Vassar Today

Two Faculty Members Hang up their Robes

By Vassar Quarterly

William Miller
Senior Lecturer, Drama

Affixed to a seat in the Vogelstein Center for Drama and Film is a touching tribute by former students to the retiring senior lecturer who has influenced the lives of many who have passed through the drama department. It reads: “For William Miller, designer & craftsman, yet best at focusing young minds & building character.”

Miller has taught stagecraft and lighting design at Vassar for 28 years, spending thousands of hours guiding students as they created sets and lighting designs for their own projects and more than 100 Vassar stage productions.

Though Miller has made an indelible impression with his disarmingly honest feedback, students report that he usually softened the blow by uttering, “Now, I’m not yelling at you…” before sharing his wisdom. Quite a few of Miller’s former students have gone on to careers as professional lighting and set designers, and many have credited his candid approach with helping them to grow into professionals with confidence in their own creativity and abilities.

Their teacher reckons, “What made this work is that I cared that people learned how to ‘see’ — not just to look at life, but to ‘see’ and to understand what is around them.”

Initially, Miller predicted that he would spend only a few years at Vassar, but the presence of the late Professor Thaddeus Gesek, whom Miller describes as the “closest person to a genius I’ve ever met in my life,” helped to change his mind. Miller says of the set designer: “He taught me more about painting scenery in two hours than I had learned the entire time I was in graduate school.”


Miller admits that he has learned a great deal from his students as well. “I’d been here about four months,” he says, “when I realized that the students at Vassar were going to teach me more than I was going teach them.”

In honor of his retirement, a group of former students produced Lighting Minds: Lessons Learned from Bill Miller at Vassar College, 1981–2009, a 108-page hardcover book filled with recollections of the man and his influence. Students and friends also created The Bill Miller Theatrical Fund, which will bring theatrical design-focused lectures, workshops, and master classes to the campus in an effort to preserve his legacy.

Miller intends to spend a lot of time “repaying” his students in the next few years. “I promised them, when they were taking my classes, that when I retired, if they ever wanted to have me come and critique their work, I would. And I have,” he explains. “But I’m not sure they’ll keep on asking because I won’t be going there to tell them how great they are. I’ll be going there to tell them what I really think.”

Robert Suter, Professor of Biology
Robert Suter, Professor of Biology
Robert Suter
Professor of Biology

Robert Suter had just completed his graduate studies in animal behavior at Indiana University when he came to Vassar to fulfill a one-year contract with the biology department. One year turned into 32.

Over the last three decades, Suter has become Vassar’s very own “spider-man,” focusing his research on how spiders interact with their physical environments. He has studied burrowing wolf spiders, spitting spiders, and spider locomotion on water; in a nutshell, he investigates how spiders “do what they do.” In the classroom, Suter has taught a range of subjects, such as invertebrate biology, animal behavior, and biopsychology.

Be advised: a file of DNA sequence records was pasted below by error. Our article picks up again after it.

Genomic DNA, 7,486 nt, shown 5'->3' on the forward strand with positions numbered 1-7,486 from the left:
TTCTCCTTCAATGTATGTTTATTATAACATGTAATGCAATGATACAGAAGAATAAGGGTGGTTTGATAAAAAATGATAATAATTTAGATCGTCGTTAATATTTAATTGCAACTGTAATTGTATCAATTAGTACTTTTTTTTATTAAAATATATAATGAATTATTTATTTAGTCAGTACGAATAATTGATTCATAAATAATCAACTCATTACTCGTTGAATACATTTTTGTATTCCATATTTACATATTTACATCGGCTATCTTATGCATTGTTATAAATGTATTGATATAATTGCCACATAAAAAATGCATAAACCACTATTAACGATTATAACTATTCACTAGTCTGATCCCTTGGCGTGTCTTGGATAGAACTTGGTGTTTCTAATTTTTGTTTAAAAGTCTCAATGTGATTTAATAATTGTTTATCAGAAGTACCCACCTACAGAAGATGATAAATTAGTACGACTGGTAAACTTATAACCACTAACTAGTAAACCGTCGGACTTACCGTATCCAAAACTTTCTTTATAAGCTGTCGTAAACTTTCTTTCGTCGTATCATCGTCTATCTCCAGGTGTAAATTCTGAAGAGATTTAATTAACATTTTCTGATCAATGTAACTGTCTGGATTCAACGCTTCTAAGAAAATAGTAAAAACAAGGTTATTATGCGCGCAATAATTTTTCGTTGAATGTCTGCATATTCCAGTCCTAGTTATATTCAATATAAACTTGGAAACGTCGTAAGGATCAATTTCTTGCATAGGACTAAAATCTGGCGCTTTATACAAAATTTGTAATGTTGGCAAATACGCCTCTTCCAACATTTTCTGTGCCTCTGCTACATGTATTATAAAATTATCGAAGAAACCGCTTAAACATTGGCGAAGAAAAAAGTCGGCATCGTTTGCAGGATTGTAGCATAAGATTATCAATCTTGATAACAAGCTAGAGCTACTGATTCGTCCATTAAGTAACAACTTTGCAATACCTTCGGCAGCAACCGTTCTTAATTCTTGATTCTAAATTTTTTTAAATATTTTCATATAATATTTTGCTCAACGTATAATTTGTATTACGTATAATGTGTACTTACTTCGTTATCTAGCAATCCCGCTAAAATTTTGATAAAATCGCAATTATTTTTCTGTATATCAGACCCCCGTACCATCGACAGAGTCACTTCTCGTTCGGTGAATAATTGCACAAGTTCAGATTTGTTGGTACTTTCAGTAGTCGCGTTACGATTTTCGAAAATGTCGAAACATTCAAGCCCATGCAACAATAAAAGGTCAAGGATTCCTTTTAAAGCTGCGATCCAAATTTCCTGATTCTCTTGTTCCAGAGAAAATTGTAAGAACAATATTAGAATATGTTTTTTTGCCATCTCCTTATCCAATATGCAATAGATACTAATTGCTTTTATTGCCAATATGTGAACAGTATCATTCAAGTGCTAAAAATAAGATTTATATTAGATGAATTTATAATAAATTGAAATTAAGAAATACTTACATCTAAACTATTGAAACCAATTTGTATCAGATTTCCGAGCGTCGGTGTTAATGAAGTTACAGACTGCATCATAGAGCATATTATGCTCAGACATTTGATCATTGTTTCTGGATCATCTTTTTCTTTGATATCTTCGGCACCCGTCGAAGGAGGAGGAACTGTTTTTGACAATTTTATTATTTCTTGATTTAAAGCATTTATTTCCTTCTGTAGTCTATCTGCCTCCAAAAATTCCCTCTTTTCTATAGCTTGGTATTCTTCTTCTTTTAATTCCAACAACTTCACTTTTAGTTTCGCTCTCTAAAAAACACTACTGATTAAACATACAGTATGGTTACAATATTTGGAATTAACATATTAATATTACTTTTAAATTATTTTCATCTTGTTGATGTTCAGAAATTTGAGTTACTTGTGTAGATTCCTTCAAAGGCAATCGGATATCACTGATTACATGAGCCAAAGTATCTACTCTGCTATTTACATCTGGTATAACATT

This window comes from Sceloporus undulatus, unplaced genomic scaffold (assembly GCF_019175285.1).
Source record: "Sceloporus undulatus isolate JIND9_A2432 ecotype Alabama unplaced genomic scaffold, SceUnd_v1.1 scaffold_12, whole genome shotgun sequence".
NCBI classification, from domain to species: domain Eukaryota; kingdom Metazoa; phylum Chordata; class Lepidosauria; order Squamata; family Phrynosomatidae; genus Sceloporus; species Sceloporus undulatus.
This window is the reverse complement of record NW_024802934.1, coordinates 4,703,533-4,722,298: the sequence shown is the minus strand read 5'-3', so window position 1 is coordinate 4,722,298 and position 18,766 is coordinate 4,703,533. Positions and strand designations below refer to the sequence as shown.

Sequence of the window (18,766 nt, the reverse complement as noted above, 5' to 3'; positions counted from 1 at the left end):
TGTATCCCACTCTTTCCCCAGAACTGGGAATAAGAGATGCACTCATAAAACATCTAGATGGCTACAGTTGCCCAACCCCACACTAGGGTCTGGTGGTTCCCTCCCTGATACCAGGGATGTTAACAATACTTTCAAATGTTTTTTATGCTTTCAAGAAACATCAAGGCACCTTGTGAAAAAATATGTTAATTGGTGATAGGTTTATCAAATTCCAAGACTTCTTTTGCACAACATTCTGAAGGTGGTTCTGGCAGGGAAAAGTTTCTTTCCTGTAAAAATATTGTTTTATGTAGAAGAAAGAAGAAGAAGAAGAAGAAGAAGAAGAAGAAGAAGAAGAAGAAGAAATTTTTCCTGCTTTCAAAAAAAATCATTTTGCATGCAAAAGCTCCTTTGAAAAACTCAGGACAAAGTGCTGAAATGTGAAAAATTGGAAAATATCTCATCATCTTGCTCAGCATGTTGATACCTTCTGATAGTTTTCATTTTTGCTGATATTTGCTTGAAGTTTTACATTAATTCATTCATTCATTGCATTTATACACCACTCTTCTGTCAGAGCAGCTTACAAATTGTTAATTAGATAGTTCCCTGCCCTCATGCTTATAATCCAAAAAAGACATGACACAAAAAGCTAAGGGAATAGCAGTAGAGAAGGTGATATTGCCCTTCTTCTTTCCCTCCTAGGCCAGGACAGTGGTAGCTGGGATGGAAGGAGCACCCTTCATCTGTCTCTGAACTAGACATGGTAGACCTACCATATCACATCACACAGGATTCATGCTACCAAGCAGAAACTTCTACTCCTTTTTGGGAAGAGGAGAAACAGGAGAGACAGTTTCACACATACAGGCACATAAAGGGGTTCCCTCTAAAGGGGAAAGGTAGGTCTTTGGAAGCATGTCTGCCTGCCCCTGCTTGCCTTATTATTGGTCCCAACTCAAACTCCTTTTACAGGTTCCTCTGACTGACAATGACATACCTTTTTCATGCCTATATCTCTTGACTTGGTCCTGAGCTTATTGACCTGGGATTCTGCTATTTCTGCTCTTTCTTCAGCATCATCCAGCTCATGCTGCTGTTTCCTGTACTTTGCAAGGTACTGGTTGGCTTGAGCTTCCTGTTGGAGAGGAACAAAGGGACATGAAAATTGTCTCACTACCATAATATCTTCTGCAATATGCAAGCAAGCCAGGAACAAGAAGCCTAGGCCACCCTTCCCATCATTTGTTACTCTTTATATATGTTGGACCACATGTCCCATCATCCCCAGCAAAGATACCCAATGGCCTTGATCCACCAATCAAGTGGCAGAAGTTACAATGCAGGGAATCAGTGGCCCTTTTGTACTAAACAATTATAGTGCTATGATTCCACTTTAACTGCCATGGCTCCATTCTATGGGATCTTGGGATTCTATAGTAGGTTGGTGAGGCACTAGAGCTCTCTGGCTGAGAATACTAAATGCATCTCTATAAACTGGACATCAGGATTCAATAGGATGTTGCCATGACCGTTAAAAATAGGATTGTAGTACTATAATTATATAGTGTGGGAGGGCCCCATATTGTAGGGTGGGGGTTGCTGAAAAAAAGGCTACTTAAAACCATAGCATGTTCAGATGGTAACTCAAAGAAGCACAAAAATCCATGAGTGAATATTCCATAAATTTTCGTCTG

“If my students are better at reading the Science Times or Nature or understanding science as a whole, then I have accomplished my goal to teach them to think well about biology or neuroscience rather than just to accumulate facts,” says Suter.

Suter is a founder of the Undergraduate Research Summer Institute (URSI), a summer program that has given hundreds of Vassar students the opportunity to work one-on-one with a faculty mentor, in many cases coauthoring papers for scholarly publications.

He has shared his infectious love of science with students in the Hudson Valley as well. He and his wife Valerie, a former physics teacher and head of the science department at nearby Arlington High School, created the pioneering program Exploring Science at Vassar Farm in 1982 to expose elementary-school children to natural history and hands-on science, and to protect Vassar Farm from encroachment by developers and others seeking to use it for non-educational purposes. With the help of former professor Margaret Wright, Exploring Science has blossomed into a well-known science-education program, where 35,000 children have come to learn about science.

Bob Suter and a colleague
Bob Suter and a colleague

Suter also has been involved in Vassar’s Exploring Transfer (ET) program, in which students, primarily from regional community colleges, explore the possibility of attending a four-year institution by participating in courses taught by Vassar professors and speaking with current students. Suter notes that graduates of the ET program who later enroll at Vassar have tended to become some of the best students at the college.

Though retiring, Suter will remain active in research, a pursuit he considers the “backbone” of his intellectual life. In addition to his research on spiders, Suter will work with his former biology department colleague Kathleen Susman to study the cell biology of learning in nematode worms, and with physics professor Jenny Magnes to study the physical basis of irridescence in beetles.

— Elizabeth Randolph and Tiffanie Duncan

Photo Credits: William Miller: Michael Gottlieb; Robert Suter: Noah W. Fowler '09
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